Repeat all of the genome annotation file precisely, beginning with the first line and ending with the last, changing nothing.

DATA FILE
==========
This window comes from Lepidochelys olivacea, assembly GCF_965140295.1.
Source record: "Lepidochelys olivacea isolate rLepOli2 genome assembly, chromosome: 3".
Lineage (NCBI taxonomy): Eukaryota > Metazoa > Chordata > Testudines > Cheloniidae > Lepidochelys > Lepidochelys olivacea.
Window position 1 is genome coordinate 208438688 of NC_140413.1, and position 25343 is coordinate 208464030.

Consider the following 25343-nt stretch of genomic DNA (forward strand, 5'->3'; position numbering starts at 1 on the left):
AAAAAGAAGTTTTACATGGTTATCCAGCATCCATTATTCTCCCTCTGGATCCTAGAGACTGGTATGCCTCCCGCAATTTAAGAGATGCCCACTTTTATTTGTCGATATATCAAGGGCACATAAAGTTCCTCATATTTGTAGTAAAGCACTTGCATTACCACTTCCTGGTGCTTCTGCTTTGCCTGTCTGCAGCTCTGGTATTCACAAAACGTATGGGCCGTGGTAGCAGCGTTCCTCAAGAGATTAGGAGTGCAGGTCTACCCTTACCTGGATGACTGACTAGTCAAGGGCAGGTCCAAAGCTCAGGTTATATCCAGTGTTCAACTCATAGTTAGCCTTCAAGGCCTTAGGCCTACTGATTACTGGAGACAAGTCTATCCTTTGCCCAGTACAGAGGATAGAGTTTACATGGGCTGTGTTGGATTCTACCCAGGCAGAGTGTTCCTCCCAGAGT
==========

This window comes from Lepidochelys olivacea, assembly GCF_965140295.1.
Source record: "Lepidochelys olivacea isolate rLepOli2 genome assembly, chromosome: 3".
Lineage (NCBI taxonomy): Eukaryota > Metazoa > Chordata > Testudines > Cheloniidae > Lepidochelys > Lepidochelys olivacea.
Window position 1 is genome coordinate 208438688 of NC_140413.1, and position 25343 is coordinate 208464030.

Consider the following 25343-nt stretch of genomic DNA (forward strand, 5'->3'; position numbering starts at 1 on the left):
AAAAAGAAGTTTTACATGGTTATCCAGCATCCATTATTCTCCCTCTGGATCCTAGAGACTGGTATGCCTCCCGCAATTTAAGAGATGCCCACTTTTATTTGTCGATATATCAAGGGCACATAAAGTTCCTCATATTTGTAGTAAAGCACTTGCATTACCACTTCCTGGTGCTTCTGCTTTGCCTGTCTGCAGCTCTGGTATTCACAAAACGTATGGGCCGTGGTAGCAGCGTTCCTCAAGAGATTAGGAGTGCAGGTCTACCCTTACCTGGATGACTGACTAGTCAAGGGCAGGTCCAAAGCTCAGGTTATATCCAGTGTTCAACTCATAGTTAGCCTTCAAGGCCTTAGGCCTACTGATTACTGGAGACAAGTCTATCCTTTGCCCAGTACAGAGGATAGAGTTTACATGGGCTGTGTTGGATTCTACCCAGGCAGAGTGTTCCTCCCAGAGT